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News Alert


July 9, 2018

 

US Grains Council calls for commitment to trade partnership following Mexican elections

 

 

The election of Andrés Manuel López Obrador as Mexico's next president will add new elements to the already-complex US-Mexico trading relationship, negotiations for a revised North American Free Trade Agreement (NAFTA) and the global grains marketplace, the US Grains Council (USGC) said.

 

In the midst of this political and market ambiguity, USGC said it remains committed to defending and maintaining the long-standing partnership with top customers in Mexico.

 

"Mexico is the most important global market for US grains and related products, supported by the most valuable trade agreement in place (NAFTA) for US grain producers and exporters," said Tom Sleight, USGC's president and chief executive officer. "Last year, Mexico was the top buyer for US corn and distiller's dried grains with solubles (DDGS), a strong market for US sorghum and barley and an emerging market for US ethanol."

 

US exports to Mexico benefit from geographic proximity and the duty-free access provided by NAFTA. Mexico set a new record as the largest export market for US corn in 2016/2017, purchasing 13.9 million metric tonnes (547.2 million bushels) worth US$2.5 billion. Mexico was also the top market for US DDGS, importing 2.06 million tonnes in 2016/2017. Since NAFTA entered into force, Mexican imports of these two commodities have increased 845% and 945%, respectively.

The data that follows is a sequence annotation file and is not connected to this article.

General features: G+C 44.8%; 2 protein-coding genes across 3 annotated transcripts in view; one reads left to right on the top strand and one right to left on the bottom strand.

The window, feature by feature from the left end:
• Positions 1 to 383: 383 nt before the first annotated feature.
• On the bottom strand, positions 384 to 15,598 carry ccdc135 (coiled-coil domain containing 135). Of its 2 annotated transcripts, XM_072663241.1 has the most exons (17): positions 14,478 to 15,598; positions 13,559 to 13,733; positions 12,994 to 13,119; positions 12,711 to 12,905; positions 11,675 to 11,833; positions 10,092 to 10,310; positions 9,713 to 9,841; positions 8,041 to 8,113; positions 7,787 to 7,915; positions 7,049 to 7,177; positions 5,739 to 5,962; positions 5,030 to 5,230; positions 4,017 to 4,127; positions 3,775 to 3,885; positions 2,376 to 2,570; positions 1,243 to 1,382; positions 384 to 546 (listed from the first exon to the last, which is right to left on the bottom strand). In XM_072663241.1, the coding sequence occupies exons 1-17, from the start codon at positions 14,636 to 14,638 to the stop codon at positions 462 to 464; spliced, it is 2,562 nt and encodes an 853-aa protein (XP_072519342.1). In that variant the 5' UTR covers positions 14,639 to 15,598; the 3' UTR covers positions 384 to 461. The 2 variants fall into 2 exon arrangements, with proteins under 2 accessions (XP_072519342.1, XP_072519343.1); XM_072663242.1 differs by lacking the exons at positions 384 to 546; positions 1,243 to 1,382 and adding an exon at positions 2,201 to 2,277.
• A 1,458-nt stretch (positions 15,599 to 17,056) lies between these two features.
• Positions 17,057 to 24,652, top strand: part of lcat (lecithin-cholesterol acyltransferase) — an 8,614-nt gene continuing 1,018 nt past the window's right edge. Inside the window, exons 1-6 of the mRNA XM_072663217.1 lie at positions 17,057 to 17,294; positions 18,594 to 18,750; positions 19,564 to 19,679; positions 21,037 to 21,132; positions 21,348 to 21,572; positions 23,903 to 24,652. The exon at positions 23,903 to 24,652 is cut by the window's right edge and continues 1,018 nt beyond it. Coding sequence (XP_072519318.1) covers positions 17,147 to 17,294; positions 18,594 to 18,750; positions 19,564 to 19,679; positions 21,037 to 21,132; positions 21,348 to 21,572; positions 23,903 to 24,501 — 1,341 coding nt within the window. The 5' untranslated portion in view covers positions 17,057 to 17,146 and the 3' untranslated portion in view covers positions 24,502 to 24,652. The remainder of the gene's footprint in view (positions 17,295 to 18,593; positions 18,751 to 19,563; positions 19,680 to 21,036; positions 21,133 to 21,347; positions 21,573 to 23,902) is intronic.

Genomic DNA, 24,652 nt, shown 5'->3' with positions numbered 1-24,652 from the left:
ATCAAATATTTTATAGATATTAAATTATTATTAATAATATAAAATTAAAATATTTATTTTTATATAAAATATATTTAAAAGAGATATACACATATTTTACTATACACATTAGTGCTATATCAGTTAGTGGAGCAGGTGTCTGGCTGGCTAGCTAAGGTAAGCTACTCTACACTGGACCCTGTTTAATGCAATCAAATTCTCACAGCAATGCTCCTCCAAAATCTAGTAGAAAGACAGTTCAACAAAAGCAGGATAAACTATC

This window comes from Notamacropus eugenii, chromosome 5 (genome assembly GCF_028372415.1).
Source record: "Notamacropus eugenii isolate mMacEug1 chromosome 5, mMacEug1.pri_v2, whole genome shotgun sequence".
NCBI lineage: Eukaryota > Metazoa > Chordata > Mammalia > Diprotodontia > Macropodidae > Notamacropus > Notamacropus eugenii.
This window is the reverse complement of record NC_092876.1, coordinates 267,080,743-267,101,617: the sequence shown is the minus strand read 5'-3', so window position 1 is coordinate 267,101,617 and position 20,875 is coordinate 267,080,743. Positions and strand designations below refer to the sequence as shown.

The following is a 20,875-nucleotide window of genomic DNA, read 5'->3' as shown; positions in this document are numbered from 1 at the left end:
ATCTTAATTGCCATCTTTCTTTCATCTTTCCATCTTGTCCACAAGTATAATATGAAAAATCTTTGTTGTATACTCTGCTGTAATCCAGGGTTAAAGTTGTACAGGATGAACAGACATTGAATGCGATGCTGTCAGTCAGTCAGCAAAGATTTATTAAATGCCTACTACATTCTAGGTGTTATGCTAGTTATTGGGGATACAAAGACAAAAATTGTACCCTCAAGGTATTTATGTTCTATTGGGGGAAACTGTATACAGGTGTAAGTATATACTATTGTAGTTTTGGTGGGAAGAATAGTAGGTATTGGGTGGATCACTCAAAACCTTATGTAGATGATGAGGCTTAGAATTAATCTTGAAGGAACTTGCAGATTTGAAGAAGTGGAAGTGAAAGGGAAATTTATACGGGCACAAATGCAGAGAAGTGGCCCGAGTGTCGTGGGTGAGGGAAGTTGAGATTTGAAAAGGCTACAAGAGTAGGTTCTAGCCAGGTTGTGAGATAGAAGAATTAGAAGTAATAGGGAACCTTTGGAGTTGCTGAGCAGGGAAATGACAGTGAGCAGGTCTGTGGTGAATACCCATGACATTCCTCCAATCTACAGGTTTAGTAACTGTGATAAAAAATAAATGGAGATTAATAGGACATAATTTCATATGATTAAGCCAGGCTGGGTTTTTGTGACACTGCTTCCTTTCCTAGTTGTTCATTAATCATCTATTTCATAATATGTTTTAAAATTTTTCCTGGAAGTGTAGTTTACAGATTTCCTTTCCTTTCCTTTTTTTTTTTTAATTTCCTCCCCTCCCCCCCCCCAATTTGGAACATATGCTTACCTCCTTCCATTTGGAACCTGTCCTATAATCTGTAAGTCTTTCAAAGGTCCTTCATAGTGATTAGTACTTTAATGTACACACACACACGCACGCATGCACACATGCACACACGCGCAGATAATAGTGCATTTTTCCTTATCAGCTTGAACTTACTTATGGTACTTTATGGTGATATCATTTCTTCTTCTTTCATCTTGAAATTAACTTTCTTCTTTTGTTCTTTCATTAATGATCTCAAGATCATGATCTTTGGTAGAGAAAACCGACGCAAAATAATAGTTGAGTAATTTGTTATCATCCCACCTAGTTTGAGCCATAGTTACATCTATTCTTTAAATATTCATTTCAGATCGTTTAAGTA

Mexico continues to rank as the top US corn market in the 2017/2018 marketing year (September 2017-April 2018), increasing purchases by 8% from last year despite ongoing NAFTA talks. Mexico is also the number one buyer of US DDGS with purchases of 1.43 million tonnes thus far to meet the need for high-quality feed from the country's livestock sector.

 

The Council has maintained an office in Mexico City for more than 35 years, working closely with Mexican traders, feed industry members and livestock producers to develop mutually-beneficial trading relationships and integrated supply chains. Programmes throughout the country are continuing to seek additional untapped demand, including from the country's rapidly-growing livestock sector, large industrial and small craft brewers and an evolving energy sector looking closely at biofuels.

 

The Council's team in Mexico will continue long-term market development work and new outreach to incoming agricultural and other agency leaders as the government prepares for López Obrador to assume the presidency later in 2018. The proposed minister of agriculture, Victor Villalobos - a plant scientist and former official at the Mexican Ministry of Agriculture, Livestock, Rural Development, Fisheries and Food - is familiar with US agriculture organisations.

 

"The Mexican election was historic and also injects new elements into the already complicated US-Mexico trading relationship and global grain markets," Sleight said. "While a cause for vigilance, it is also the best reason to continue our strong engagement in Mexico, talking with customers, working with local government officials and communicating with leaders there and back here in the United States to emphasise how critical this relationship is to our success as an industry."

 

"As this new uncertainty enters the marketplace and NAFTA negotiations, our staff in Washington and Mexico City will continue working closely with all stakeholders to ensure – as best we can – our trade remains open, fair and beneficial to all parties," Sleight added.

 

- US Grains Council

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